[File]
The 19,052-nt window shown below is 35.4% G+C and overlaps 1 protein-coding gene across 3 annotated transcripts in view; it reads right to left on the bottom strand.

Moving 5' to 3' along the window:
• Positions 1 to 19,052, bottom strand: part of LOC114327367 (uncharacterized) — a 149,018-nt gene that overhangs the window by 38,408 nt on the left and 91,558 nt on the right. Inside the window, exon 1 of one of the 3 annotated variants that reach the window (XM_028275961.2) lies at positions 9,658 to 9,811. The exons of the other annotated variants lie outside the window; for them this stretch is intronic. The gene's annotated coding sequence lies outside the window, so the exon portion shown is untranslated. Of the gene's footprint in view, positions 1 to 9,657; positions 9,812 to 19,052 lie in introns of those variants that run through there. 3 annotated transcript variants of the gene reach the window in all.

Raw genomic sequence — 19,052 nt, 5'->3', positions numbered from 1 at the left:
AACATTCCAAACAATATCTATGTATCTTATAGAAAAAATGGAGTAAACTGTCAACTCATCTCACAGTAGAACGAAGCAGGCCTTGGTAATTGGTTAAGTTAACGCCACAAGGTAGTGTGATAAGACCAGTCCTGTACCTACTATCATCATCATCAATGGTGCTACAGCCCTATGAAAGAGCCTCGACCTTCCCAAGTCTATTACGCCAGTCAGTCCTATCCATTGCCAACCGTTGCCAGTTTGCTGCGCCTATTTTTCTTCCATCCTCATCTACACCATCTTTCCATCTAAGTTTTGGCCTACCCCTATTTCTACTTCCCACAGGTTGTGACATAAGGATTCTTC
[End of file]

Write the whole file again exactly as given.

The 19,052-nt window shown below is 35.4% G+C and overlaps 1 protein-coding gene across 3 annotated transcripts in view; it reads right to left on the bottom strand.

Moving 5' to 3' along the window:
• Positions 1 to 19,052, bottom strand: part of LOC114327367 (uncharacterized) — a 149,018-nt gene that overhangs the window by 38,408 nt on the left and 91,558 nt on the right. Inside the window, exon 1 of one of the 3 annotated variants that reach the window (XM_028275961.2) lies at positions 9,658 to 9,811. The exons of the other annotated variants lie outside the window; for them this stretch is intronic. The gene's annotated coding sequence lies outside the window, so the exon portion shown is untranslated. Of the gene's footprint in view, positions 1 to 9,657; positions 9,812 to 19,052 lie in introns of those variants that run through there. 3 annotated transcript variants of the gene reach the window in all.

Raw genomic sequence — 19,052 nt, 5'->3', positions numbered from 1 at the left:
AACATTCCAAACAATATCTATGTATCTTATAGAAAAAATGGAGTAAACTGTCAACTCATCTCACAGTAGAACGAAGCAGGCCTTGGTAATTGGTTAAGTTAACGCCACAAGGTAGTGTGATAAGACCAGTCCTGTACCTACTATCATCATCATCAATGGTGCTACAGCCCTATGAAAGAGCCTCGACCTTCCCAAGTCTATTACGCCAGTCAGTCCTATCCATTGCCAACCGTTGCCAGTTTGCTGCGCCTATTTTTCTTCCATCCTCATCTACACCATCTTTCCATCTAAGTTTTGGCCTACCCCTATTTCTACTTCCCACAGGTTGTGACATAAGGATTCTTC